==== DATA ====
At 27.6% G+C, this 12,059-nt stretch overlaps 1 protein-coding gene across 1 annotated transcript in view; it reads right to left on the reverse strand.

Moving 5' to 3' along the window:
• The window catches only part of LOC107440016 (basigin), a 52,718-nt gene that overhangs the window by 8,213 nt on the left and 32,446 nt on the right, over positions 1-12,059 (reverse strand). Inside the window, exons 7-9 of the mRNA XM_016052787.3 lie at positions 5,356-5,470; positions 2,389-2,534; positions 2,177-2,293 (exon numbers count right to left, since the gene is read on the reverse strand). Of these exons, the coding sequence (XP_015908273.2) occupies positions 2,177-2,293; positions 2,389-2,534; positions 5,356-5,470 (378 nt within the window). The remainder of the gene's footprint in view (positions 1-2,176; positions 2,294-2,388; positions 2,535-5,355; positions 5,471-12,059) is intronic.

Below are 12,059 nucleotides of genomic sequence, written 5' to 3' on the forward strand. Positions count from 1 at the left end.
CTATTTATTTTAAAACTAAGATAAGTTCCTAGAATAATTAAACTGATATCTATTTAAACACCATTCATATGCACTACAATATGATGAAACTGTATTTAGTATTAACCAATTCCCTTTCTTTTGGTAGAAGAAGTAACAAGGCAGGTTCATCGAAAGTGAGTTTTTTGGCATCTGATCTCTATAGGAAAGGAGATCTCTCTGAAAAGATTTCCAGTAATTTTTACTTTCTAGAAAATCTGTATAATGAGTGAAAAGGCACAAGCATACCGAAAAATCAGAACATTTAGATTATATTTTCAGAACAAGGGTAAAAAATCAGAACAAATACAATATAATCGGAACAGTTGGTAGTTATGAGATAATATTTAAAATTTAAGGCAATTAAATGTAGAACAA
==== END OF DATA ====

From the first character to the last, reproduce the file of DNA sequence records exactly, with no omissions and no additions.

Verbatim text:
At 27.6% G+C, this 12,059-nt stretch overlaps 1 protein-coding gene across 1 annotated transcript in view; it reads right to left on the reverse strand.

Moving 5' to 3' along the window:
• The window catches only part of LOC107440016 (basigin), a 52,718-nt gene that overhangs the window by 8,213 nt on the left and 32,446 nt on the right, over positions 1-12,059 (reverse strand). Inside the window, exons 7-9 of the mRNA XM_016052787.3 lie at positions 5,356-5,470; positions 2,389-2,534; positions 2,177-2,293 (exon numbers count right to left, since the gene is read on the reverse strand). Of these exons, the coding sequence (XP_015908273.2) occupies positions 2,177-2,293; positions 2,389-2,534; positions 5,356-5,470 (378 nt within the window). The remainder of the gene's footprint in view (positions 1-2,176; positions 2,294-2,388; positions 2,535-5,355; positions 5,471-12,059) is intronic.

Below are 12,059 nucleotides of genomic sequence, written 5' to 3' on the forward strand. Positions count from 1 at the left end.
CTATTTATTTTAAAACTAAGATAAGTTCCTAGAATAATTAAACTGATATCTATTTAAACACCATTCATATGCACTACAATATGATGAAACTGTATTTAGTATTAACCAATTCCCTTTCTTTTGGTAGAAGAAGTAACAAGGCAGGTTCATCGAAAGTGAGTTTTTTGGCATCTGATCTCTATAGGAAAGGAGATCTCTCTGAAAAGATTTCCAGTAATTTTTACTTTCTAGAAAATCTGTATAATGAGTGAAAAGGCACAAGCATACCGAAAAATCAGAACATTTAGATTATATTTTCAGAACAAGGGTAAAAAATCAGAACAAATACAATATAATCGGAACAGTTGGTAGTTATGAGATAATATTTAAAATTTAAGGCAATTAAATGTAGAACAA